How to candle brown eggs

How to candle eggsCandling is a way of getting
a sneak preview of hatching day, figuring out as early as day 8 whether
your eggs are fertile and growing.  Some experts will tell you
that candling is mandatory since infertile eggs can explode in the
incubator and take out your other eggs.  At the other extreme,
another batch of experts asserts that their hatch rates improved
drastically after they stopped candling since the time out of the
incubator and the heat of the lamp can harm the tender embryo.  I
opted to go ahead and candle, but used an LED light and kept the eggs
out of the incubator only a minute apiece to minimize chances of
killing my chicks.

Air pocket in candled eggWhen it comes right down to
it, candling is absurdly simple.  Just wait until it’s totally
dark (I wasn’t able to candle once the moon came out), then hold the
flashlight under the egg and cup your hand around the two so that no
light leaks out.  With white eggs, it’s pretty easy to see what’s
inside, but brown eggs block more of the light, so give your eyes a few
seconds to adjust to the darkness.  It can help to look at the egg
out of the corner of your eye, and rotate the egg gently until you can
see something.

Candling eggs at day 7The easiest thing to see is
the air pocket, a paler area at the blunt end of the egg.  At day
eight, you will probably also be able to see two dark blobs in the main
part of the egg — the eye and the chick’s body.  These two blobs
may look separate because the neck is thin and doesn’t block the light
very much.  I wasn’t able to get any photos in the dark, so I’ve
snagged a bunch of images for this post to illustrate what I’m talking
about — just click on a photo to see the source (and for more
information about candling.)

Egg with blood ringBad eggs can look very
variable.  Unfertilized eggs will be clear with no dark areas and
those that were fertile but died young will have blood spots or blood
rings.  Cloudy eggs that are uniformly dark inside except for the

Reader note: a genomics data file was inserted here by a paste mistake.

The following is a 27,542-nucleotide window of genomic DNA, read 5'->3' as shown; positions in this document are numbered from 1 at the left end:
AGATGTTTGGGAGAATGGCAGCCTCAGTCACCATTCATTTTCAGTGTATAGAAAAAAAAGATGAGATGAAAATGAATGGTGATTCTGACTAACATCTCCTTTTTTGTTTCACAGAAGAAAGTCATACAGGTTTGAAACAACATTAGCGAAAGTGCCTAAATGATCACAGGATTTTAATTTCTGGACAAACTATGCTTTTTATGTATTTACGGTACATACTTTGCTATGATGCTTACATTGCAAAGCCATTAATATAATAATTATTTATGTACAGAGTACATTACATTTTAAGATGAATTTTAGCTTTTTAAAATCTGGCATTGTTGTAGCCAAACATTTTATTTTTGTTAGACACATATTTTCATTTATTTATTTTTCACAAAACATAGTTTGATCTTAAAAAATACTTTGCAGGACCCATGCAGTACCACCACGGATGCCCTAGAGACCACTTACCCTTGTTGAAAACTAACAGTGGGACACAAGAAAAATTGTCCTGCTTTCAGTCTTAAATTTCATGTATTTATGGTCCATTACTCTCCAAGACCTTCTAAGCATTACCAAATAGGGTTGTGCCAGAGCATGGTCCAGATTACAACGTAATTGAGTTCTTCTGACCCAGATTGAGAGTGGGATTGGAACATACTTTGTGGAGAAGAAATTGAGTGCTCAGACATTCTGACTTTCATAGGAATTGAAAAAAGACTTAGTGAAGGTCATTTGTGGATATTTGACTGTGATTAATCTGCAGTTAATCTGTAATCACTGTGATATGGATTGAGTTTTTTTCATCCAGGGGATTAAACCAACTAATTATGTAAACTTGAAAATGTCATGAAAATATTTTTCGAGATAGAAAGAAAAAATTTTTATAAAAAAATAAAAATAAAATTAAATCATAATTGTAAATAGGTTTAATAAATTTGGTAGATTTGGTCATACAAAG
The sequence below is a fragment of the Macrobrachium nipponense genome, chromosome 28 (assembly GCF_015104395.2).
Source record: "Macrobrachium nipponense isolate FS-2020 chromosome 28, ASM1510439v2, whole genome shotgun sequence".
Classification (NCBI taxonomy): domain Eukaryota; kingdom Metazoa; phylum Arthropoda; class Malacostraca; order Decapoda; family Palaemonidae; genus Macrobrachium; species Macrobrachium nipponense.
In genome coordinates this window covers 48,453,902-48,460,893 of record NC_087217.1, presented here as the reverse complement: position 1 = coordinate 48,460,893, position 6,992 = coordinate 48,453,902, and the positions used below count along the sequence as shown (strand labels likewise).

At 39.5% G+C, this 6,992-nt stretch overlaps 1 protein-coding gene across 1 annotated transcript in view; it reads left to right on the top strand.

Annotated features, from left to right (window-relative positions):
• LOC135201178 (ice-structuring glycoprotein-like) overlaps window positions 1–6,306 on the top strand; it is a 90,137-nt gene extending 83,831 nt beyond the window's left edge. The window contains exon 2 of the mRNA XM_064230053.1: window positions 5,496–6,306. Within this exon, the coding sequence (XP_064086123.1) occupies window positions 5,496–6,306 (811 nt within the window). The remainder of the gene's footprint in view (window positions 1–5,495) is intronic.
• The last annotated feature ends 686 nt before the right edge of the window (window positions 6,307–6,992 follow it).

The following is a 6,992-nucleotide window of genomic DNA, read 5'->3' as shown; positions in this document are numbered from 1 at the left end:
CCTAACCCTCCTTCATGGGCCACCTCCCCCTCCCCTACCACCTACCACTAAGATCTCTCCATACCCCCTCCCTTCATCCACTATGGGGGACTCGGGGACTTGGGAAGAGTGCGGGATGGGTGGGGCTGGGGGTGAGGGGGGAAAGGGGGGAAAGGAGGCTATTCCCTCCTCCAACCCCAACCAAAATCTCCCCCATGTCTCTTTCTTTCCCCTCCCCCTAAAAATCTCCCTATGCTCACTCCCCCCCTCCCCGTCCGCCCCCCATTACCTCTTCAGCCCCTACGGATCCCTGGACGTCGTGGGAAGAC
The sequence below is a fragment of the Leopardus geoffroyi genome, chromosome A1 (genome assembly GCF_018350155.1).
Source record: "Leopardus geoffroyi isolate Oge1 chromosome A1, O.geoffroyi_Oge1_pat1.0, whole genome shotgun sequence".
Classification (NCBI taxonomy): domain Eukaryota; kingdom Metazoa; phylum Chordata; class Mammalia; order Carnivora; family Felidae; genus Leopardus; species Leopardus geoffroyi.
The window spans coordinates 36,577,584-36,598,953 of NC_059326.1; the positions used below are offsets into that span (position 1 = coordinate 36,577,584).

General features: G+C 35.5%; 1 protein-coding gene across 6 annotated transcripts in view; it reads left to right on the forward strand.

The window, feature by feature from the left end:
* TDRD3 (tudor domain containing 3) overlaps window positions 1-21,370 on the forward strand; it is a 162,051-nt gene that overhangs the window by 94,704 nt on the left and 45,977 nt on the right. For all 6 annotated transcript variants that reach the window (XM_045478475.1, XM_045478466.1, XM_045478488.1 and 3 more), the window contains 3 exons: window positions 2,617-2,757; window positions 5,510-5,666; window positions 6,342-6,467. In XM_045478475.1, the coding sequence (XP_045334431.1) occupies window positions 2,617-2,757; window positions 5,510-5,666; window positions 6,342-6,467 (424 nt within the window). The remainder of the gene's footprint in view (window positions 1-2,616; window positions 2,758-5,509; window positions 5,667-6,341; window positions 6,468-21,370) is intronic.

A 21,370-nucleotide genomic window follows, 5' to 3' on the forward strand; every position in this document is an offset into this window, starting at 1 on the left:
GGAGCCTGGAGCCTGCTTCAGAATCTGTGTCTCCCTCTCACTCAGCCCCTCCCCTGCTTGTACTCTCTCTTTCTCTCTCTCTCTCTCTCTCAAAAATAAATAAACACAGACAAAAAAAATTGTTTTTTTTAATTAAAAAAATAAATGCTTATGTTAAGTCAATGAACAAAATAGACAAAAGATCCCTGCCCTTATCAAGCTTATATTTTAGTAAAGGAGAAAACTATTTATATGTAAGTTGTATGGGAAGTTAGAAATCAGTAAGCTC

air pocket may mean that your egg died between day 10 and 16 (if you’re
candling later than day 8, of course.)  On the other hand, it can
be tough to see inside brown eggs as the chicks get larger, so don’t
assume that because it looks dark in there on day 20, your chick is

I’m a beginner at
candling, so I wasn’t entirely sure what I was seeing, but I’m pretty
sure that at day eight, five of my
seven eggs
were alive.  If I’d been smart, I would have
numbered my eggs (marking on the shell with a pencil) and kept notes so
that I’d know if I guessed right at hatching time.  This time
around, I didn’t feel confident enough to remove any eggs that I
thought might be dead, but I’ll keep better notes and learn more for
the next batch.

Our chicks will thrive from
day one with clean water from our
chicken waterer.

Incubation Handbook

Learn more about the pros and cons of
candling in my 99 cent ebook.

Chicken: Incubation Handbook
walks beginners through perfecting the
incubating and hatching process
so they can enjoy the exhilaration of the hatch without the angst of
dead chicks. 92 full color photos bring incubation to life, while
charts, diagrams, and tables provide the hard data you need to
accomplish a hatch rate of 85% or more.

Latest Comments

  1. Cyndi Daves March 28, 2015
  2. Cyndi Daves March 28, 2015

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